Back in the mid-eighties, my home town only had one, short-lived toy store. It was a typical store for the time with a moderate selection of RPGs, overpriced action figures, cool Go Bots models (recasts of Mospeda kits), and super-balls. Like so many other small toy stores at the time it would be run out of business by Toys ’R’ Us and Kay Bee in just a few years. I would stop by the place a few times a week while my mother and I ran grocery errands (this trip would also include the local drug store where I could stock up on all my favorite Marvel comics) and check if they had any new Car Wars accessories or GIJoes. These items were really of secondary interest to me, though. My primary concern was behind the counter.
It was easy to have a crush on the register girl at the toy store because she provided the ammo. Oversized, yellow plastic pellets sold in $5 baggies of 100. I remember them being more expensive than that but $5 seems right. After begging the beauty behind the counter for a break, I would pay the full price plus tax and hurry home to load the pellets into my prized Colt .45. This was the only store in my area that sold the amazing, Japanese import soft-air guns and ammo. My platoon of war pig friends and I mowed a few more lawns and constructed people’s decks just to make enough money to replenish our always low supply of pellets and maybe upgrade our sidearm.
I’m scared to death of real guns but I loved my .45. It cost under $20 which left it on the low end of the soft-air market. It was constructed all out of plastic (except for the springs) with a removable clip and a manual reloading sliding action on the barrel. The toy was a replica so it didn’t have any bright orange safety markings on the tip of the barrel that ruined so many fantasy battles but saved you from getting your head blown off by a trigger happy cop. Because of its full on plastic body and too much dry firing some hook broke and and the barrel had nothing to hold it in place anymore. I probably tried to take it apart at that point and its still disassembled in a shoebox in my parents’ basement.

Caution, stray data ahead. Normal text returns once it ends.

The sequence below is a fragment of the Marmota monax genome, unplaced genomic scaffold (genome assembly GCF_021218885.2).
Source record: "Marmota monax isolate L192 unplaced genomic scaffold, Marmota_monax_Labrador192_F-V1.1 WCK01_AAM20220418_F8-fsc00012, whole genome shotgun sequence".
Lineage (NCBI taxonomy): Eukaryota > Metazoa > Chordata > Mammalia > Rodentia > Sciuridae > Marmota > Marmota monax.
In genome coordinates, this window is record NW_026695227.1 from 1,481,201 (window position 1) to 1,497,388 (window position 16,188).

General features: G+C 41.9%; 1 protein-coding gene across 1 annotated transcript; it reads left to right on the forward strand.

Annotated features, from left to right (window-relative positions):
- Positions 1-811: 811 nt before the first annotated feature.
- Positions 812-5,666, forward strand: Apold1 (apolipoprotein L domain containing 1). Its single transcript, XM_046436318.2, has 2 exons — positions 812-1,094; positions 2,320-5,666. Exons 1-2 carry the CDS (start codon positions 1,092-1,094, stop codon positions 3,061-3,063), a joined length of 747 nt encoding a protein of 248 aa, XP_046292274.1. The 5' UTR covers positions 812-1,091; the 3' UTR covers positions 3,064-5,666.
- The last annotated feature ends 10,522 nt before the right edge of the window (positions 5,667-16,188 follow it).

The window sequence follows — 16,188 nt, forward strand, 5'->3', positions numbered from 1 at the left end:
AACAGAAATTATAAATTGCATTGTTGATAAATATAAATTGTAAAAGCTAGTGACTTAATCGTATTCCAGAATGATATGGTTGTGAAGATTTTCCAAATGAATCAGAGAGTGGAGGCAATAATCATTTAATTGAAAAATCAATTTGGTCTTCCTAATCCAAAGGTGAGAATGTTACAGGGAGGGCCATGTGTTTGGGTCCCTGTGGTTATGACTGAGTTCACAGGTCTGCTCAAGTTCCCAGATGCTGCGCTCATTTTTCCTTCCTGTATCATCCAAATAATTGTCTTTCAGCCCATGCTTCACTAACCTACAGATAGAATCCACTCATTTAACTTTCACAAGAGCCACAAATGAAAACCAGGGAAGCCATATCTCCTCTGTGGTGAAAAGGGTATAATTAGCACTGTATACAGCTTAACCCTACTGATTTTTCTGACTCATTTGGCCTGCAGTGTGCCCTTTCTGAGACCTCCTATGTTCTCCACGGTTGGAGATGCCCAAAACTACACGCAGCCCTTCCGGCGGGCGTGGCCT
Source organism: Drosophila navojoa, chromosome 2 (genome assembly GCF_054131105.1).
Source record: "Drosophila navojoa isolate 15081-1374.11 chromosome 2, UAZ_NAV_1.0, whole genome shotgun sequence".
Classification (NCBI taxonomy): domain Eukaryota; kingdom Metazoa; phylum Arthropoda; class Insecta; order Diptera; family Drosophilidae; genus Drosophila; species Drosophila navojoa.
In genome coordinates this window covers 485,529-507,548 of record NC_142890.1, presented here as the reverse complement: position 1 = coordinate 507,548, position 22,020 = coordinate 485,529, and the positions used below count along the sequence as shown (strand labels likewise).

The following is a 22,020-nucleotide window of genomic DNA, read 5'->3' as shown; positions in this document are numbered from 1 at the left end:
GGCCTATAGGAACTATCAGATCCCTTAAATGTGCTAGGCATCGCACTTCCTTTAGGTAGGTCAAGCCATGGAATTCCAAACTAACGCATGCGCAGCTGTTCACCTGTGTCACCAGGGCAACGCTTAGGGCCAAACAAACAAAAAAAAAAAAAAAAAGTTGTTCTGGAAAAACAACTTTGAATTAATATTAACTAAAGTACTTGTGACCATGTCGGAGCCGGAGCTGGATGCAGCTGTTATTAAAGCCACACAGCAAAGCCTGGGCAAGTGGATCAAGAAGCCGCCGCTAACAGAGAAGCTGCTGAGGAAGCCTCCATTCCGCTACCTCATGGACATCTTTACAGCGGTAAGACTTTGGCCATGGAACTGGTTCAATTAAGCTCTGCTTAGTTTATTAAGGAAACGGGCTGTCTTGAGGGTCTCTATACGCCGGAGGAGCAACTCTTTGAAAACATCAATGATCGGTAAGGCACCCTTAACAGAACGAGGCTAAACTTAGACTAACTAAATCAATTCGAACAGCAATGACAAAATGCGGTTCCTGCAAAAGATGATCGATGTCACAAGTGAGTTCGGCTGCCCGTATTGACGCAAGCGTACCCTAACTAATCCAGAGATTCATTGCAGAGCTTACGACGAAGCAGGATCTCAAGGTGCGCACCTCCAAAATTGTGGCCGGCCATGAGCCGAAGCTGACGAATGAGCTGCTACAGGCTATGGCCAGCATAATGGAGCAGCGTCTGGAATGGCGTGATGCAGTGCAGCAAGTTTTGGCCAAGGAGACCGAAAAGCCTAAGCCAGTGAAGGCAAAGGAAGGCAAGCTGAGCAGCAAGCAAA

Even before I broke the .45 I acquired the ultimate soft-air weapon (except for the fully automatic, air compressor powered Mac 10 that would shower your adversaries in pellets) through the trade of my life. For the cruddy (then valuable) Punisher limited series (mostly pencilled by Mike Zeck), 5 comics, I got the envy of all my war otaku friends the HK MP5 sub-machine gun. Yeah, that’s right, the same SMG that Bruce Willis wooped ass with in Die Hard. This rifle was comprised of mostly metal parts including a collapsable stock and easy action reload handle that would fire the bullets one a second (super fast by soft-air standards). The SMG’s neatest feature was its double sided easy loading banana clip, I think each side could hold around fifty shots. The kid I traded with had also took it upon himself to attach a scope to the gun for sniping fun.
This may all sound like fun and games but these little pellets stung like hell if you got hit on your bare skin or tight clothing. Once, while engaged in a firefight with my best friend at the time in my parents’ driveway, I took a wild shot over the roof of my mom’s ’72 Volvo and hit my friend in the temple. This was clearly in violation of the no head shots rule, so he got to shoot me at point blank range, though I think I cried my way out of it (I was 14). After high school I gave the MP5 to friends as a housewarming present, and it got confiscated by the police after a party got out of hand. It was my best toy gun ever and I’m sad I lost it.